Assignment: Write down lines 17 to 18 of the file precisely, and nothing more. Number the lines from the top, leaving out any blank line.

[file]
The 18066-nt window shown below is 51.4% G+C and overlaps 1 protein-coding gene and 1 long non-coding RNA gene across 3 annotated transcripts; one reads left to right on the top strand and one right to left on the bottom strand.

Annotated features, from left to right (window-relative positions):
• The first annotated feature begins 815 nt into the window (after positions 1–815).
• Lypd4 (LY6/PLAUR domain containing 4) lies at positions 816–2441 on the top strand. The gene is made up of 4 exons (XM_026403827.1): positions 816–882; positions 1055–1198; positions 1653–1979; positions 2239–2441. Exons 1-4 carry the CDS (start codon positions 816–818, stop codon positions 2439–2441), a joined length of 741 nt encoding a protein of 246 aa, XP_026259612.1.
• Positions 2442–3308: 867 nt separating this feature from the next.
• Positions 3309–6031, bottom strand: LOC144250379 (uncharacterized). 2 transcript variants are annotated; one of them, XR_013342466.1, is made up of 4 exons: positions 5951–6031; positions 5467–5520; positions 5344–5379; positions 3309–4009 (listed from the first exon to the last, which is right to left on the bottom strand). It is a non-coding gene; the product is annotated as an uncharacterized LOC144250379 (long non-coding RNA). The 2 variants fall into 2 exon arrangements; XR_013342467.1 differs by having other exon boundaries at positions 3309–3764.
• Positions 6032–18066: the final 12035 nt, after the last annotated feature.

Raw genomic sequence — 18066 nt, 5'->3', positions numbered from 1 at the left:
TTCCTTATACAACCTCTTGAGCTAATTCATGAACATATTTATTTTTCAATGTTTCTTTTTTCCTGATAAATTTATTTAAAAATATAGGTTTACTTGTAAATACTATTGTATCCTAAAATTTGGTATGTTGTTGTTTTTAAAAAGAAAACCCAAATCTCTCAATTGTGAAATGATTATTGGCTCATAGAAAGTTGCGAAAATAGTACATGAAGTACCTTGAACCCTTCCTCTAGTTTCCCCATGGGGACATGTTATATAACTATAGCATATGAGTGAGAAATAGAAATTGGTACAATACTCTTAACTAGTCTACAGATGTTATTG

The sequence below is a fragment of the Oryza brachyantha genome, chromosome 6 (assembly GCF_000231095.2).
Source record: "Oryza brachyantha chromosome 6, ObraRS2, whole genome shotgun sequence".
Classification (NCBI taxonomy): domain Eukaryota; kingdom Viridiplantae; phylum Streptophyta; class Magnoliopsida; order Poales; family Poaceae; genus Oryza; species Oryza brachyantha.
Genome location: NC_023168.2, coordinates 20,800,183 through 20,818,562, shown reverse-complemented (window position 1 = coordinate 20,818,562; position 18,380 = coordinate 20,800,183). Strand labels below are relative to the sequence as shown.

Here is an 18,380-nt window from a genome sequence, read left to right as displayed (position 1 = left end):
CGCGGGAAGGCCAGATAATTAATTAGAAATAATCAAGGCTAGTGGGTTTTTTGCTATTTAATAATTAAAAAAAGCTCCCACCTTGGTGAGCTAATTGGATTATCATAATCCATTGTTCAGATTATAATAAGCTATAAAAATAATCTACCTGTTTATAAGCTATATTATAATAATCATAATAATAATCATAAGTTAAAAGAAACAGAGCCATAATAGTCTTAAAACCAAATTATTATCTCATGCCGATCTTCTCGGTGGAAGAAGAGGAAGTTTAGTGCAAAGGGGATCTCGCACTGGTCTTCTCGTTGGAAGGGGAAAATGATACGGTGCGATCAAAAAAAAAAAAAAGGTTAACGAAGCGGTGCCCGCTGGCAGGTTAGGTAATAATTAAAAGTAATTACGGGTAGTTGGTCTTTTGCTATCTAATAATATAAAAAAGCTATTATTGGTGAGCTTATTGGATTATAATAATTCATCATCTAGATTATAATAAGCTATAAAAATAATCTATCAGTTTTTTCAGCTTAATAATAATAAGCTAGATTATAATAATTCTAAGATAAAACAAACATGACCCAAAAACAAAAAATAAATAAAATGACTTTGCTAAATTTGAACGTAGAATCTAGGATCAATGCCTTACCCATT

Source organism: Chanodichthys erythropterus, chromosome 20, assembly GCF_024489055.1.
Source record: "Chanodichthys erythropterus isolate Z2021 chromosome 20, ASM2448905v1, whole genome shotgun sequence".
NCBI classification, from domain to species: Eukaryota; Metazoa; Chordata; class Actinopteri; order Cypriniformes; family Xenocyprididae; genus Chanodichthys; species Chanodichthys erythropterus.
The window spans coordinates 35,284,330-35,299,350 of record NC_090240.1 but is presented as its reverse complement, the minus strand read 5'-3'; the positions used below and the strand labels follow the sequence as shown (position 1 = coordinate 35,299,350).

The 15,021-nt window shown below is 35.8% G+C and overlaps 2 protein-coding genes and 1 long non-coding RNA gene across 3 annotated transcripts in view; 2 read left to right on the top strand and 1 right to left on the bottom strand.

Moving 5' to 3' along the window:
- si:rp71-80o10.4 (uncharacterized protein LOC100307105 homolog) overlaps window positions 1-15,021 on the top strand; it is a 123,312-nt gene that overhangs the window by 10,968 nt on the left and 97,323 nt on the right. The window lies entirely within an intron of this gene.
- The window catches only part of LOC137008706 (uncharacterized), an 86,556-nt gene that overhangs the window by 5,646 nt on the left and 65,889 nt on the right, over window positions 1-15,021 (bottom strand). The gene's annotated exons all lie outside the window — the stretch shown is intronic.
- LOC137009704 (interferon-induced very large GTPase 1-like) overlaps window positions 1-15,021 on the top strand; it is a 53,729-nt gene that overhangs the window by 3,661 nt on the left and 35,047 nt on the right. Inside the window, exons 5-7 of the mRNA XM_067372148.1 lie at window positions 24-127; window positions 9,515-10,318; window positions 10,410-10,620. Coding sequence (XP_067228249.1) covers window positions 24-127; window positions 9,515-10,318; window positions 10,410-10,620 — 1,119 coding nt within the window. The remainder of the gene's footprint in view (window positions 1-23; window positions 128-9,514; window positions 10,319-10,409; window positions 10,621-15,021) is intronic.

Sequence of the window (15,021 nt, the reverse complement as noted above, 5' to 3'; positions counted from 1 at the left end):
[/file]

Source record: "Chanodichthys erythropterus isolate Z2021 chromosome 20, ASM2448905v1, whole genome shotgun sequence".
NCBI classification, from domain to species: Eukaryota; Metazoa; Chordata; class Actinopteri; order Cypriniformes; family Xenocyprididae; genus Chanodichthys; species Chanodichthys erythropterus.